Sloboda. A self-governing settlement in 16th- to 18th-century Ukraine. The inhabitants of a sloboda were exempted by the owner (usually a magnate, also the state or the church) from obligations, such as fees and taxes, for an extended period (15 to 25 years). The privileges were offered by owners to attract peasants and skilled workers from other regions. The largest number of slobody sprang up in the first half of the 17th century in Right-Bank Ukraine and Left-Bank Ukraine. In the 1630s and 1640s hundreds of slobody were created on the border regions of Muscovy, and they attracted peasants from Left-Bank and Right-Bank Ukraine. By the end of the 18th century there were 523 slobody in that territory, which was called Slobidska Ukraine, and over 100 slobody on the lands of the New Sich.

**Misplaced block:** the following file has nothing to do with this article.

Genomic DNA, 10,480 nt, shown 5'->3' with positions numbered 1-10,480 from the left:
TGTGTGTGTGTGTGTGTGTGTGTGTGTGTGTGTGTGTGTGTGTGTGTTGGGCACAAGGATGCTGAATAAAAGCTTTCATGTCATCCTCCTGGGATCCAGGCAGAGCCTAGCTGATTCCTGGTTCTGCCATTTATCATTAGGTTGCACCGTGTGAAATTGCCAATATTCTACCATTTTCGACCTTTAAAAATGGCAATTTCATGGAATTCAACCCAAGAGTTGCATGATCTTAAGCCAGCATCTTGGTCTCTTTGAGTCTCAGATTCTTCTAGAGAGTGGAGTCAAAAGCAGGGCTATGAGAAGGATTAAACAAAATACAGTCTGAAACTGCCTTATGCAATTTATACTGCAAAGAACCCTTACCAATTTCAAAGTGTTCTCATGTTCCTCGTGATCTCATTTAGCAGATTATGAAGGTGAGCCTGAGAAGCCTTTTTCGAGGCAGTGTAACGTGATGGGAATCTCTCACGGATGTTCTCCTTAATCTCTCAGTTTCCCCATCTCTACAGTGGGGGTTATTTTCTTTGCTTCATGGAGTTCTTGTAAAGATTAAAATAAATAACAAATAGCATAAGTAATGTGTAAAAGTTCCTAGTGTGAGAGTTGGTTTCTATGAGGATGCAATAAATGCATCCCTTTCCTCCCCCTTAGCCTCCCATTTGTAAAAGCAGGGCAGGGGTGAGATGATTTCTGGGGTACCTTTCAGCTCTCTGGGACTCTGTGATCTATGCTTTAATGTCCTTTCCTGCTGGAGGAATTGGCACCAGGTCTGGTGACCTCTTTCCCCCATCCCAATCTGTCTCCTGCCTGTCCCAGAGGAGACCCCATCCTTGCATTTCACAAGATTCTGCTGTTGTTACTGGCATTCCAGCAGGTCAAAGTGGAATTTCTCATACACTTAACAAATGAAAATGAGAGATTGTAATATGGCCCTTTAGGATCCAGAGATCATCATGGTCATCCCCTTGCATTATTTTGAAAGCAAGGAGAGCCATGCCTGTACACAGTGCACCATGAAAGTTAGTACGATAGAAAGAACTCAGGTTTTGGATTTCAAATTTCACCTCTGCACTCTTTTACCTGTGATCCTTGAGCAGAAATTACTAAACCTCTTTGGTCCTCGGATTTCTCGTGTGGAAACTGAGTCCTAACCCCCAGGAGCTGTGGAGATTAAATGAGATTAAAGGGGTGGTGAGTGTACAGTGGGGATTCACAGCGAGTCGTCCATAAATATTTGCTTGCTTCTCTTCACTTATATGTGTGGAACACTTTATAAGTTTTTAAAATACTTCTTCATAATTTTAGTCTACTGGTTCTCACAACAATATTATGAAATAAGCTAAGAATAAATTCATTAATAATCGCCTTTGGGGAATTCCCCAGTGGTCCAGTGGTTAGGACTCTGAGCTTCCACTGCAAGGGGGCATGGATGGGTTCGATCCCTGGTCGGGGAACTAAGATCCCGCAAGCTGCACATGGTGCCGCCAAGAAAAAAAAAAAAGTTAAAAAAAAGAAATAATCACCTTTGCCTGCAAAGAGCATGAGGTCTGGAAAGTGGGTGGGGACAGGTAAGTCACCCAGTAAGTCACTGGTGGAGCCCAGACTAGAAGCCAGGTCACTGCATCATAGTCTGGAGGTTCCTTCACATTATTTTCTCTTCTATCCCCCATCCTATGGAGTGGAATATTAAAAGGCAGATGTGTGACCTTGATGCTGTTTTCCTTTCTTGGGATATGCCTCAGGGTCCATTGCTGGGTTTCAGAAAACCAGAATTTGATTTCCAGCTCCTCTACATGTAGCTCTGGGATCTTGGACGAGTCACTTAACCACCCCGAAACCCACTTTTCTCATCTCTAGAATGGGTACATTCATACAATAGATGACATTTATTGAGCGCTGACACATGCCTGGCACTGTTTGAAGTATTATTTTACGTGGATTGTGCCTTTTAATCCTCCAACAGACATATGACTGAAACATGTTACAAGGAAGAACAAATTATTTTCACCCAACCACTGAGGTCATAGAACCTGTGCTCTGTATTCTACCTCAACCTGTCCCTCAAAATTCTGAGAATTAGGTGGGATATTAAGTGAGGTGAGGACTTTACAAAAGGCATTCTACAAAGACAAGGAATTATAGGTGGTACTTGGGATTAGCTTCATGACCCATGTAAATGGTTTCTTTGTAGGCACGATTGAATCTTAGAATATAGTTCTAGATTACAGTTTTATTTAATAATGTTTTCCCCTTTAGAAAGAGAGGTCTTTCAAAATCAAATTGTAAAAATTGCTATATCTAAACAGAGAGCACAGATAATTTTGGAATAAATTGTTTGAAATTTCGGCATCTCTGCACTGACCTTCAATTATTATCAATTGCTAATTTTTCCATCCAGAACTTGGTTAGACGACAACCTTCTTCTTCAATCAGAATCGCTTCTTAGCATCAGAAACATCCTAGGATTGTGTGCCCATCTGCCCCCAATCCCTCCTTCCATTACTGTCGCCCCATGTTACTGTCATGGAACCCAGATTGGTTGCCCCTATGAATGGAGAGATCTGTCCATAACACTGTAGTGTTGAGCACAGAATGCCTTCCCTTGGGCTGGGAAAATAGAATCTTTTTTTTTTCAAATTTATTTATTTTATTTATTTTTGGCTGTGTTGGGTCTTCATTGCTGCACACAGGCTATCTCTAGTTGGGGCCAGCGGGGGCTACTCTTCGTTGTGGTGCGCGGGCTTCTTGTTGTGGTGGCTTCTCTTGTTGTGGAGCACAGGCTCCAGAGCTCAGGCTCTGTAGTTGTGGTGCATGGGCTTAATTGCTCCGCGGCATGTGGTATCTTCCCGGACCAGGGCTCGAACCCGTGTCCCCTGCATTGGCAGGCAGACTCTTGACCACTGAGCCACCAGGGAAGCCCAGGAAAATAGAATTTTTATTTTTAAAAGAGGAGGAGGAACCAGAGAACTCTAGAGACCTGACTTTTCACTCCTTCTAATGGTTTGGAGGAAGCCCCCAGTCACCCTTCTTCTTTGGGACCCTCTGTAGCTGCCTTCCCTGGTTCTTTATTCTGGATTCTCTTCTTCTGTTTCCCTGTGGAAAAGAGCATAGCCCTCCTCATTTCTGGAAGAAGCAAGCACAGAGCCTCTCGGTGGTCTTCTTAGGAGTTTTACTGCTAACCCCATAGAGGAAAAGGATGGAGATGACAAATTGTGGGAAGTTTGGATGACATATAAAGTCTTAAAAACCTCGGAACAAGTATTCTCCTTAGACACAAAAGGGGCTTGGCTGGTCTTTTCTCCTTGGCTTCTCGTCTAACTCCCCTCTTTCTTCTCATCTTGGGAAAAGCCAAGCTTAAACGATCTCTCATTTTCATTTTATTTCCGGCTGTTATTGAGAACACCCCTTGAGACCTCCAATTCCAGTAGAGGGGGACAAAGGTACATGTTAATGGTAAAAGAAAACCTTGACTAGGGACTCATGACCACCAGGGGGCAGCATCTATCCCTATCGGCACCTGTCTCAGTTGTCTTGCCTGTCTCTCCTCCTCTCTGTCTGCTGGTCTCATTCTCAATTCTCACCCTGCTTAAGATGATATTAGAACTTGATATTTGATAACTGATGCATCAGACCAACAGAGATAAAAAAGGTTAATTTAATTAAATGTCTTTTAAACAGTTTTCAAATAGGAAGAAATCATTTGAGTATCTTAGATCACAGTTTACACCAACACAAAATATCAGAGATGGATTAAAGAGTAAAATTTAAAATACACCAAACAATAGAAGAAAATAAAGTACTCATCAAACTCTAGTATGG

In the 19th and early 20th centuries the term was sometimes used in central and eastern Ukraine to refer to larger villages as well as to industrial or factory settlements which did not have the status of cities or towns. About 100 places in Ukraine still retain sloboda or slobidka in their name, usually with an adjective referring to the larger town or territory where the settlement sprang up, among them Sharhorod (Shahorodska sloboda) and Krasyliv (Krasylivska slobidka) in eastern Podilia.